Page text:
EUR/USD Just Below 1.3200 Without Major Threats…Or Catalysts
Fundamental Forecast for the Euro: Bearish
- European Union approves Greece’s next round of aid after bond buyback program
- Portugal asks for ‘equal treatment’ for bailout terms
- EURUSD’s reversals is showing greater technical strength
The euro’s strength was robust and broadly distributed this past week. A combination of general (though modest) improvement in economic data, the loose adoption of an EU bank supervisor and the long-awaited approval for Greece’s aid distribution generated enough optimism to lift the currency against all of its counterparts. It’s performance ranged between the barely changed EURCHF (laden by regional capital flows) and the impressive 3.0 percent surge from EURJPY (helped out by an exceptionally weak yen). Helped along by a positive bearing on global investor sentiment, the Euro has leverage fundamentals to remarkable effect. Yet after the aggressive rally to multi-month and multi-year highs, we find that the burden for follow through has risen substantially – just we’ve run out of big-ticket catalysts.
It has taken a tremendous amount of lift to drive the euro to the heights that it scaled last week. Most prominent is the EURUSD which has risen to test the highs set in March along with the 38.2 percent Fibonacci retracement of its 2011-to-2012 bear trend at 1.3150. While the benchmark pair has officially marked its highest intraday level and daily close in over seven months, it hasn’t fully cleared the next stage to extend its bull run into a systemic trend. This technical view is a fitting reflection of the fundamental and market conditions that the FX market faces moving forward.
To assess our next move, we should first appreciate what it took to wrench the euro to the heights it currently finds itself at. There were a series of economic releases this past week that could at best be described as ‘better-than-expected’. The bulk of the currency’s move was founded on relief. The risk that Greece could either default or exit the Eurozone (or both) tapped into an elemental fear of over the inviolability of the economic collective and its currency. Slowly, however, that threat has abated. The shift began back in July after an EU Summit laid out programs to support struggling members. When the ECB announced a potentially unlimited safety net in its OMT program, the pressure on the euro further eased. This past week, the approval of Greece’s next round of aid was the next step. After an initial short-fall on the bond buyback program, the market saw that the country would meet the target necessary to trigger support as the week wore on. By Thursday, the EU announced an immediate dispersal of €34.3 billion and monthly payouts afterwards.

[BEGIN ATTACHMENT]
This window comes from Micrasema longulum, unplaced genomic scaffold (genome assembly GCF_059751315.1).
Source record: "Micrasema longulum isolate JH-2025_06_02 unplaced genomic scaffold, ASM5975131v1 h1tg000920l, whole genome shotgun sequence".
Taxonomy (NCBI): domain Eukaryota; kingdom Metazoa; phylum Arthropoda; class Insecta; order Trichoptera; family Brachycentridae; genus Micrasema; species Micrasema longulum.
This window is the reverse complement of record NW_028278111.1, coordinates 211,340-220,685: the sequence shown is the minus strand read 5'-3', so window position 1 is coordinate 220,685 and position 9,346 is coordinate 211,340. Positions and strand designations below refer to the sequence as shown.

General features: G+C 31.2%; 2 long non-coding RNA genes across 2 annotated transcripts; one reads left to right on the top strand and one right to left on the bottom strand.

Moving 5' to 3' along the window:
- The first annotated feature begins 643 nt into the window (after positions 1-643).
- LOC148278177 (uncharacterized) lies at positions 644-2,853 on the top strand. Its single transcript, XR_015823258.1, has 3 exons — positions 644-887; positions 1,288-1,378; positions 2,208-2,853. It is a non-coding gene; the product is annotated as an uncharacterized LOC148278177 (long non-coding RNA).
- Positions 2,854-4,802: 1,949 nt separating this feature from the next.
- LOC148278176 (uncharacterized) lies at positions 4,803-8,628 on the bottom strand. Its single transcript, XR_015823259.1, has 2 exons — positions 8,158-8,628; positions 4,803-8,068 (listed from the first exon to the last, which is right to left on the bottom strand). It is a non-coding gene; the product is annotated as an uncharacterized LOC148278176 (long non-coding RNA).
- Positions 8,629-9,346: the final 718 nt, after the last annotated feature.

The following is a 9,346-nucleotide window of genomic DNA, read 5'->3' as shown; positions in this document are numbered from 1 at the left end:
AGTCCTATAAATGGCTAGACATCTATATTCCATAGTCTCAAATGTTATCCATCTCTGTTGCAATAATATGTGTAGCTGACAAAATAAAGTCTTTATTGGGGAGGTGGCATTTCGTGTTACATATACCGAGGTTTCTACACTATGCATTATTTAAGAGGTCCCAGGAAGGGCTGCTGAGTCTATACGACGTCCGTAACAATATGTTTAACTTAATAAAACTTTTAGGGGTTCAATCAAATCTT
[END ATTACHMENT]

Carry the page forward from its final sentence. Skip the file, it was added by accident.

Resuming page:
Delivering aid to Greece removes the euro out of immediate peril, but it is interesting to note that the currency barely advanced after the news. The market had priced in this outcome well before hand as the alternative would have been politically unpalatable. Yet, now we have found the relief the market had priced in before hand and bought Greece a number of months of calm before another serious shock could show up. Risk has been removed. Shouldn’t the euro be wide open to rally now? Not necessarily. While Greece may no longer be an immediate threat, there really isn’t a convincing argument of strength to be made for bidding the euro. What we have seen from July was in essence a series of relief rallies spurred on by the anticipation of and reaction to stabilizing policy. And, we have run out of catalysts…
In trader parlance, we have ‘reduced the tail risk’ – or as policy officials say, “there is no longer a crisis of confidence in the euro’. Yet, that isn’t a standalone reason to be bullish. Investors are not naïve enough to believe that this one approval will secure Greece or the Eurozone for good. What’s more, neglected concerns may start to come back to the forefront. Spain’s funding issues are national, regional and banking sector-wide; and there has been little genuine progress made beyond a fortunate easing of bond yields. An election in Italy highlights the country’s debt load. Ireland will release 3Q GDP next week to remind us of the underlying economic issues are. And, perhaps most concerning of all, Portugal has built up a call for ‘equal treatment’ – access to the ‘one-off’ same accommodation as Greece.
These are all medium-term concerns, but the euro’s bearings the coming week are more likely to defer to the shorter-term issues. Volume and participation are fading into the end of the year and the risk appetite run will lose steam. The euro is amongst the most stretched…–JK
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